Richard Linklater, 108 mins, 15
Jonathan Romney on Before Midnight: The love story is over. Let the rows begin …
Once upon a time, they 'met cute'. Now, two films later, things get ugly for Céline and Jesse
Saturday 22 June 2013
The old boy-meets-girl routine, it never grows stale – not at the box office. It's known in movie parlance as "meeting cute", and there was rarely a classier cinematic "meet cute" than Richard Linklater's 1995 film Before Sunrise: American boy Jesse (Ethan Hawke) and French girl Céline (Julie Delpy) meet on a train, spend the day in Vienna, fall in love, then part at the day's end. They met again, in Paris, in 2004's Before Sunset, which ended with Jesse missing his plane home, leaving us convinced that true love would prevail over the dictates of international timetables.
And here are the couple again, still together in Before Midnight, only this time the mood is more sober. Directed again by Linklater, who has co-written it with Hawke and Delpy, Before Midnight is a stiff draught of reality, showing what remains of a cute meet after all the romcom popcorn has been swept up. Since we last met them, Jesse and Céline have been living in Paris, and have had twin daughters, while his son Hank (Seamus Davey-Fitzpatrick) lives in the US with Jesse's ex-wife. And Jesse has written two successful novels based on his encounters with Céline – This Time and That Time – although she's not entirely happy about being his muse. Right now, the couple and their girls are staying in the Peloponnese, at the home of expat novelist Patrick (veteran British cinematographer Walter Lassally). It's an idyllic setting for walking, talking and literate musing.
This is unapologetically a dialogue film. The couple talk at length as they drive, then while out strolling, and finally in a hotel room, where their seemingly stable relationship begins to unravel. There's also a sequence in which they and their friends sit at lunch shooting the breeze, and you realise exactly what Before Midnight is – a philosophical symposium in the Ancient Greek manner.
I was resistant during the film's first stretch. Olive groves, children playing in the sun, well-heeled literary types at play, Christos Voudouris's glowing photography – it all seemed within an inch of Woody Allen's recent ventures, although the relaxed energy of the ensemble acting is pithier. But Before Midnight takes off in the final act when, with the couple set for a night of tenderness away from the kids, suddenly all bets are off.
At this point, Before Midnight indisputably becomes Delpy's film. Overall, Hawke's Jesse comes across as a very average, hip but gauche American litterateur – charming, playful, somewhat self-indulgent, but not half as sharp as Céline. She does a brilliantly funny routine, pretending to be a fluttering bimbo stoking Jesse's ego – but it's when they get to the hotel that the depth of her resentment emerges. She attacks him on every front, no holds barred; there's not much a woman can say to a male writer that's much crueller than, "You're no Henry Miller – on any level."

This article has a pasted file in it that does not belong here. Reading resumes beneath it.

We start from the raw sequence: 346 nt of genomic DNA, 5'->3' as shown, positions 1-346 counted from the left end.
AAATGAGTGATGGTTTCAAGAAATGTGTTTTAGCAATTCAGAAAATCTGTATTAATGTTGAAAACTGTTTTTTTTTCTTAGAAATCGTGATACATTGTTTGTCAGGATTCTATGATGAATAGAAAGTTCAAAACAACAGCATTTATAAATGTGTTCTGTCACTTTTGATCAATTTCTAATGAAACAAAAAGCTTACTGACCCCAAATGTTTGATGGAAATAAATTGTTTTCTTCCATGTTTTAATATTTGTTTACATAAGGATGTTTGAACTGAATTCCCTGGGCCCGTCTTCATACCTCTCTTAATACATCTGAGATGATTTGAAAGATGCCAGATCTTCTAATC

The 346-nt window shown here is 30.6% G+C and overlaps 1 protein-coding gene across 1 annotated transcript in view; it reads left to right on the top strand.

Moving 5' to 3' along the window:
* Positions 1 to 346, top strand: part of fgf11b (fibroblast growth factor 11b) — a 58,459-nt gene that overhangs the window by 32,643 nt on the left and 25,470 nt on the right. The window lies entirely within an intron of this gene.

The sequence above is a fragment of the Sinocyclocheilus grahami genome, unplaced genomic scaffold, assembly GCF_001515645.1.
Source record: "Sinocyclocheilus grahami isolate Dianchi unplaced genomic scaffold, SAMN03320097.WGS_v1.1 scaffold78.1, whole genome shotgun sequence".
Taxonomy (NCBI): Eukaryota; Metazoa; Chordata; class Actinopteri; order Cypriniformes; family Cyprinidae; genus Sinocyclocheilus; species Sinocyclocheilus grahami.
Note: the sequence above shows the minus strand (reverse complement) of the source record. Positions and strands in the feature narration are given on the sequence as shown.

Before Midnight isn't a romance at all but an out-and-out horror story about men being from Mars and women from Venus – or more drastically still, from America and France. What's curious is that pretty much every attack Céline makes – from claiming that Jesse's writing isn't a real job to asking who picks up the socks – comes across like a parody of the tropes of feminist anger within marriage. Meanwhile, Jesse keeps trying to swallow his pride and defuse the situation with humour and charm, often inadvisedly.
Now it may be that women and men will see the film differently, and Céline's arguments come across to female viewers as well-founded. But it seems that Céline is very deliberately set up by the film as "difficult", while Jesse is presented as merely immature. Yet presumably it was Delpy herself who wrote Céline's acerbic dialogue, and Hawke who wrote Jesse as an affable, if rather insipid, nice guy. So you can only imagine that Linklater stood back to let his two leads reveal – or caricature – themselves as they wished. At any rate, the more unlikeable Céline becomes, the more Delpy emerges as a vigorously intelligent player, and Hawke as an agreeable yeoman who's just about keeping up.
A caveat, then, for anyone expecting a sweet date movie, especially if watching with the person whose hand they first held through Before Sunrise. This is a severe view of love and its sustainability or otherwise, and it's hard to know exactly where the final scene leaves the couple. But you suspect Jesse will milk the relationship for a third novel – and it'll probably be called Last Time.
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